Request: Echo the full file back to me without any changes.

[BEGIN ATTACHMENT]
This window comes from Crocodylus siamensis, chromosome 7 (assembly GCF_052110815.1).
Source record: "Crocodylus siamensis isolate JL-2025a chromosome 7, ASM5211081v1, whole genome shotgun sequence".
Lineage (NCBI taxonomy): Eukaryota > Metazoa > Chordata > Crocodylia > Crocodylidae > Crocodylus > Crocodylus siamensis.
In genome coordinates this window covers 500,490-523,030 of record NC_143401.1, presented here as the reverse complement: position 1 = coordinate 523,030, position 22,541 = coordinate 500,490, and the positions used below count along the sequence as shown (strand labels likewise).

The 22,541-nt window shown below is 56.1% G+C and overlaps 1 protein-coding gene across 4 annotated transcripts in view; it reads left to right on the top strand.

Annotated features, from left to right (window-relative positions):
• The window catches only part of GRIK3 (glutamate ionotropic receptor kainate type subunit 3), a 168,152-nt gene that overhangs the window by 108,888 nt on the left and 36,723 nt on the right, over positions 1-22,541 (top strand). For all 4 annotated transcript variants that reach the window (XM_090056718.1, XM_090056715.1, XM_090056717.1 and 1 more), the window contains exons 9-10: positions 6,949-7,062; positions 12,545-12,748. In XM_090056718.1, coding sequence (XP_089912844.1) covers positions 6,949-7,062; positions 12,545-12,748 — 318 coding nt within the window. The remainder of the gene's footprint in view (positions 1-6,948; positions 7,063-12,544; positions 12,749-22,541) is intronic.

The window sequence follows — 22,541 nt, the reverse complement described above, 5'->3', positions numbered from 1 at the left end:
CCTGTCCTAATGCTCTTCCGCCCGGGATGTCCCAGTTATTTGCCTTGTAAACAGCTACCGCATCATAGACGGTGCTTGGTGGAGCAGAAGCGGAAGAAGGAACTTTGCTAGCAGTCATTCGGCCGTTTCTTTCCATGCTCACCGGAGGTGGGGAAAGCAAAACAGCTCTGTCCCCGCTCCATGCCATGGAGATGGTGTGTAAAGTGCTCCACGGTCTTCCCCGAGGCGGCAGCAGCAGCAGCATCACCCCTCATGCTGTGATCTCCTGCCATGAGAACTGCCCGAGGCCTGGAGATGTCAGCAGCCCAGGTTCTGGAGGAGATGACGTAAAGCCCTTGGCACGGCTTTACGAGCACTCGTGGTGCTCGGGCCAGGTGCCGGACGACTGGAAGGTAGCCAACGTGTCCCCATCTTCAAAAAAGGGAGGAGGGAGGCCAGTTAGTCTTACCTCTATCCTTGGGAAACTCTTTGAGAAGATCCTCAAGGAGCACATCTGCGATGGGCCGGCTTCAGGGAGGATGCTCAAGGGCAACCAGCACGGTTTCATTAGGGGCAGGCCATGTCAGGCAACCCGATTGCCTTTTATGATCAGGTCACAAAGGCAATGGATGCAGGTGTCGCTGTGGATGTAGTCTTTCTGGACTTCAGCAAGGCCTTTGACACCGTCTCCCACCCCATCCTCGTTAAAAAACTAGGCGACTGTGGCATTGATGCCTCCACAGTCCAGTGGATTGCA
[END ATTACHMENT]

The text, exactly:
This window comes from Crocodylus siamensis, chromosome 7 (assembly GCF_052110815.1).
Source record: "Crocodylus siamensis isolate JL-2025a chromosome 7, ASM5211081v1, whole genome shotgun sequence".
Lineage (NCBI taxonomy): Eukaryota > Metazoa > Chordata > Crocodylia > Crocodylidae > Crocodylus > Crocodylus siamensis.
In genome coordinates this window covers 500,490-523,030 of record NC_143401.1, presented here as the reverse complement: position 1 = coordinate 523,030, position 22,541 = coordinate 500,490, and the positions used below count along the sequence as shown (strand labels likewise).

The 22,541-nt window shown below is 56.1% G+C and overlaps 1 protein-coding gene across 4 annotated transcripts in view; it reads left to right on the top strand.

Annotated features, from left to right (window-relative positions):
• The window catches only part of GRIK3 (glutamate ionotropic receptor kainate type subunit 3), a 168,152-nt gene that overhangs the window by 108,888 nt on the left and 36,723 nt on the right, over positions 1-22,541 (top strand). For all 4 annotated transcript variants that reach the window (XM_090056718.1, XM_090056715.1, XM_090056717.1 and 1 more), the window contains exons 9-10: positions 6,949-7,062; positions 12,545-12,748. In XM_090056718.1, coding sequence (XP_089912844.1) covers positions 6,949-7,062; positions 12,545-12,748 — 318 coding nt within the window. The remainder of the gene's footprint in view (positions 1-6,948; positions 7,063-12,544; positions 12,749-22,541) is intronic.

The window sequence follows — 22,541 nt, the reverse complement described above, 5'->3', positions numbered from 1 at the left end:
CCTGTCCTAATGCTCTTCCGCCCGGGATGTCCCAGTTATTTGCCTTGTAAACAGCTACCGCATCATAGACGGTGCTTGGTGGAGCAGAAGCGGAAGAAGGAACTTTGCTAGCAGTCATTCGGCCGTTTCTTTCCATGCTCACCGGAGGTGGGGAAAGCAAAACAGCTCTGTCCCCGCTCCATGCCATGGAGATGGTGTGTAAAGTGCTCCACGGTCTTCCCCGAGGCGGCAGCAGCAGCAGCATCACCCCTCATGCTGTGATCTCCTGCCATGAGAACTGCCCGAGGCCTGGAGATGTCAGCAGCCCAGGTTCTGGAGGAGATGACGTAAAGCCCTTGGCACGGCTTTACGAGCACTCGTGGTGCTCGGGCCAGGTGCCGGACGACTGGAAGGTAGCCAACGTGTCCCCATCTTCAAAAAAGGGAGGAGGGAGGCCAGTTAGTCTTACCTCTATCCTTGGGAAACTCTTTGAGAAGATCCTCAAGGAGCACATCTGCGATGGGCCGGCTTCAGGGAGGATGCTCAAGGGCAACCAGCACGGTTTCATTAGGGGCAGGCCATGTCAGGCAACCCGATTGCCTTTTATGATCAGGTCACAAAGGCAATGGATGCAGGTGTCGCTGTGGATGTAGTCTTTCTGGACTTCAGCAAGGCCTTTGACACCGTCTCCCACCCCATCCTCGTTAAAAAACTAGGCGACTGTGGCATTGATGCCTCCACAGTCCAGTGGATTGCA